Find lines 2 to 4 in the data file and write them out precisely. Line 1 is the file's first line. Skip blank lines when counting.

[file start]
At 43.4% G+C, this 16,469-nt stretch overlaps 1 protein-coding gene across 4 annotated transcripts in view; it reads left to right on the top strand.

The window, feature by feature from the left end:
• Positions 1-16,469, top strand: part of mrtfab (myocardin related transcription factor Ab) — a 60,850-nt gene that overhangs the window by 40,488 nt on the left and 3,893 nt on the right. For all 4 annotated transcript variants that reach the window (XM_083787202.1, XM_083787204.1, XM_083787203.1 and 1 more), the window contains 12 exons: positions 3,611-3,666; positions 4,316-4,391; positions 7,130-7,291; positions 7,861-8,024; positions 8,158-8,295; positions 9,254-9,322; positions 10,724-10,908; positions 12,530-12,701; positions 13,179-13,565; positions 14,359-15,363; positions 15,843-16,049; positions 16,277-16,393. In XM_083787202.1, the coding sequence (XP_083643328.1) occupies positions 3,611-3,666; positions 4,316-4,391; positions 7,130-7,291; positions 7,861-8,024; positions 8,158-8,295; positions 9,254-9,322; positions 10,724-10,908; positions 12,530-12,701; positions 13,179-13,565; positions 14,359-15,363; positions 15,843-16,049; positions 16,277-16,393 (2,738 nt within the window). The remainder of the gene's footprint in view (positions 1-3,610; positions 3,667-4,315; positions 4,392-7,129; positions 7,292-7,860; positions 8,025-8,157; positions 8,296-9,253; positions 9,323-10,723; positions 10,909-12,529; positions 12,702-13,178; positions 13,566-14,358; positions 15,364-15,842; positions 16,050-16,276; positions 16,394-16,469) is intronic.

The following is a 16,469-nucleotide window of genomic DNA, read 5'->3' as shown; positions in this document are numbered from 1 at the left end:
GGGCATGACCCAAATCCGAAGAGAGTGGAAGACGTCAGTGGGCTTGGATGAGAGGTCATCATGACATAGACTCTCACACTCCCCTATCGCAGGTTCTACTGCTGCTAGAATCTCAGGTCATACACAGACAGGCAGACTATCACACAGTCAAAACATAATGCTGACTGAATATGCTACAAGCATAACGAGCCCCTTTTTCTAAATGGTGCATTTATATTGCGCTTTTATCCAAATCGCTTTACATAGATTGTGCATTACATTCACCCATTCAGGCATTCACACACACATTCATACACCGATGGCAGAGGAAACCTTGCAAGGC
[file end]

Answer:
The window, feature by feature from the left end:
• Positions 1-16,469, top strand: part of mrtfab (myocardin related transcription factor Ab) — a 60,850-nt gene that overhangs the window by 40,488 nt on the left and 3,893 nt on the right. For all 4 annotated transcript variants that reach the window (XM_083787202.1, XM_083787204.1, XM_083787203.1 and 1 more), the window contains 12 exons: positions 3,611-3,666; positions 4,316-4,391; positions 7,130-7,291; positions 7,861-8,024; positions 8,158-8,295; positions 9,254-9,322; positions 10,724-10,908; positions 12,530-12,701; positions 13,179-13,565; positions 14,359-15,363; positions 15,843-16,049; positions 16,277-16,393. In XM_083787202.1, the coding sequence (XP_083643328.1) occupies positions 3,611-3,666; positions 4,316-4,391; positions 7,130-7,291; positions 7,861-8,024; positions 8,158-8,295; positions 9,254-9,322; positions 10,724-10,908; positions 12,530-12,701; positions 13,179-13,565; positions 14,359-15,363; positions 15,843-16,049; positions 16,277-16,393 (2,738 nt within the window). The remainder of the gene's footprint in view (positions 1-3,610; positions 3,667-4,315; positions 4,392-7,129; positions 7,292-7,860; positions 8,025-8,157; positions 8,296-9,253; positions 9,323-10,723; positions 10,909-12,529; positions 12,702-13,178; positions 13,566-14,358; positions 15,364-15,842; positions 16,050-16,276; positions 16,394-16,469) is intronic.

The following is a 16,469-nucleotide window of genomic DNA, read 5'->3' as shown; positions in this document are numbered from 1 at the left end: